When the opportunity to direct Altar Boyz came along I immediately thought back to those school days with my catholic friends and felt as though this show would be a chance (for me in my own way) to maybe participate and pay homage to those good times. Thinking back upon being the non-catholic in my circle of friends I can relate the character Abraham’s “fish out of water” feelings at times while being surrounded by my closest friends. I think we all can relate to those feelings. There are times when each and everyone of us feels like an outsider no matter who we are with. It is only when we ourselves are able to see the love and kindness that surrounds us from our friends, families and loved ones that we are able to truly be happy. That is what I believe the show Altar Boyz truly has to show us. The relationship between these five guys is not that of a group of band members or even of just friends, they are truly a family.
- Matthew: Patrick Kim
- Mark: Mickey DaGuiso
- Luke: Rob White
- Juan: Aaron Alexander
- Abraham: Chase Maggiano
- The Voice of God: Michael J. Elston
- Keyboard I/Conductor: Keith Tittermary
- Keyboard II: John-Michael d’Haviland
- Drums: Jim Hoffman
- Guitar: Keith Adams
- Producer: Richard Isaacs
- Director and Choreographer: Patrick M. Doneghy
- Stage Managers: Ashley Johnson, Jeff Stevenson
- Technical Director: David M. Moretti
- Scenic Painting and Design: Preston Dean, Hector Lorenzini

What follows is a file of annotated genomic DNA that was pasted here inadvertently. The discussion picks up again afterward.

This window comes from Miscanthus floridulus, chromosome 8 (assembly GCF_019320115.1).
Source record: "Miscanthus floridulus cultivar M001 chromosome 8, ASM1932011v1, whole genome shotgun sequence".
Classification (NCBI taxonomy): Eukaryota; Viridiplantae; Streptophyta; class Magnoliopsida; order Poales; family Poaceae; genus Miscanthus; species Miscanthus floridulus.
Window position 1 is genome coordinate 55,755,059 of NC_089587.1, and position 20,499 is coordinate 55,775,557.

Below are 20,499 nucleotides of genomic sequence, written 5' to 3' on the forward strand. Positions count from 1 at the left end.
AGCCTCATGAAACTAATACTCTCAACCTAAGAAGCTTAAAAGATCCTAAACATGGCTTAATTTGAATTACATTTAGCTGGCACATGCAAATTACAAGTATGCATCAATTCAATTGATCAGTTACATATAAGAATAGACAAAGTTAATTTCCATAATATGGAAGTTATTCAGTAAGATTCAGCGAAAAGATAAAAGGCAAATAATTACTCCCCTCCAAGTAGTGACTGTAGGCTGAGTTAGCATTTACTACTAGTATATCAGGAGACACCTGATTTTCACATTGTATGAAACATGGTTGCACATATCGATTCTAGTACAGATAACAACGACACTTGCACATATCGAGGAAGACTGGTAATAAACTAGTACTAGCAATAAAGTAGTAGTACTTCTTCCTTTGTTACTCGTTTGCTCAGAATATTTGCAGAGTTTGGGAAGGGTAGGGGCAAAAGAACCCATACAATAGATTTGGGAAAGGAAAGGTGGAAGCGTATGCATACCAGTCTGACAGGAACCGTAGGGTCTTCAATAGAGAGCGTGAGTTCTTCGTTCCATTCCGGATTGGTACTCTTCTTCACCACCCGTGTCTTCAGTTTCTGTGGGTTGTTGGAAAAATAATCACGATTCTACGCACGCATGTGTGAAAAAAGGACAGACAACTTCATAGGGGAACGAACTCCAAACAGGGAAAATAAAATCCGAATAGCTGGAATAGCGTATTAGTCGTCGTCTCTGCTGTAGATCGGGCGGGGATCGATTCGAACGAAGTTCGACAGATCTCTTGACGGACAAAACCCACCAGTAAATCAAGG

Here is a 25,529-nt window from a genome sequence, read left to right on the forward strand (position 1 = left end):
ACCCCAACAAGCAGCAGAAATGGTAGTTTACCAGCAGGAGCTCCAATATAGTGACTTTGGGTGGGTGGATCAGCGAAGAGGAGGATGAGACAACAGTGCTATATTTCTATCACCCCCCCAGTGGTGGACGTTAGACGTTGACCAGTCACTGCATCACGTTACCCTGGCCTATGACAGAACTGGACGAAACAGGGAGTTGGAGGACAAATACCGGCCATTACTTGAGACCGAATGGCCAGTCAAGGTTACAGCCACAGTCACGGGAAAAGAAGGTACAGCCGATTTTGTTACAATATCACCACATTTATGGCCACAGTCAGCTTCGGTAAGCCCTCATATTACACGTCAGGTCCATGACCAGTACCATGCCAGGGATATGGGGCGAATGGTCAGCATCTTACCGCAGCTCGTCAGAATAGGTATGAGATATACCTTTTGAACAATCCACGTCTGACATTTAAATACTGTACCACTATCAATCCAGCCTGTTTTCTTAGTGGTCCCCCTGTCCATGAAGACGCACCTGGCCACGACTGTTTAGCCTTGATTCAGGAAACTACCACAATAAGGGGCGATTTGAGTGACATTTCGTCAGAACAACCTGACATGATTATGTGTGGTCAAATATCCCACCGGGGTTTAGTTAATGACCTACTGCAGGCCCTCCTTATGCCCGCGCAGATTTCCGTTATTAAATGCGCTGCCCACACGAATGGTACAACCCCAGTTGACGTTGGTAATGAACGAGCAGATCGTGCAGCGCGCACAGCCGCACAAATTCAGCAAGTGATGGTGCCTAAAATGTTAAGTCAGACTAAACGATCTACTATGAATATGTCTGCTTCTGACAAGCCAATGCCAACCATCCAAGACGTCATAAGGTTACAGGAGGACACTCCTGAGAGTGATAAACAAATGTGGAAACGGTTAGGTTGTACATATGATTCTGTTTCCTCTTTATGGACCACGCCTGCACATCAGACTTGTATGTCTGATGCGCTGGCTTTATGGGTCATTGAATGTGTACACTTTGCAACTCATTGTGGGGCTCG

- Master Carpenter: Hector Lorenzini
- Costume Design: Larrisa Norris
- Lighting Design: Jeffrey S. Auerbach
- Sound Design: Kevine DeMine
- Properties Design: Richard Isaacs
- Makeup and Hair Design: Larissa Norris
- Special Effects Design: Patrick M. Doneghy, David M. Moretti, Phil Natalini
- Multimedia Design/Operator: Phil Natalini
- Videographer/Editor: Angelo Mike
- Stage/Tech Crew: Julie Cameron, David Gonzalez, Larissa Norris, Susan Schulman, Aalla Siddig, Dan Zurowski
- Set Construction and Painting Crew: Dylan Conrad, David Gonzalez, Richard Isaacs, Larissa Norris, David Vecera
- Load In/Tech Crews: Helen Bard-Sobola, Dylan Conrad, Kevin DeMine, Omer Fancy, Chris Gerard, David Gonzalez, Robert King, Malcolm Lee, Spencer Lepler, Angelo Mike, Phil Natalini, Matthew Randall, Joe Washcheck, Reggie Waters
- Auditions: Bill Parker
- Marketing/Social Media/Blog Team: Spencer Lepler, Angelo Mike, Larissa Norris
- Press/Archival Photography: Claire O’Brien/Studio 1019
- Program: Dave Moretti
Disclaimer: Dominion Stage provided two complimentary media tickets to ShowBizRadio for this review.
This article can be linked to as: http://washingtondc.showbizradio.com/goto/5675.
Joe Adcock lives in Arlington with his wife, daughter, son-in-law and two grandchildren. Before retiring last year at age 70, he was theater critic at the Seattle Post-Intelligencer for 27 years. Prior to that, he reviewed plays for the Philadelphia Bulletin, the Texas Observer and the Swarthmore College Phoenix. Non-reviewing journalistic jobs include writing for the Houston Chronicle, the San Juan (Puerto Rico) Star and El Mundo de San Juan. Think about it: most of the papers he worked for no longer exist. Maybe this internet gig has better longevity prospects.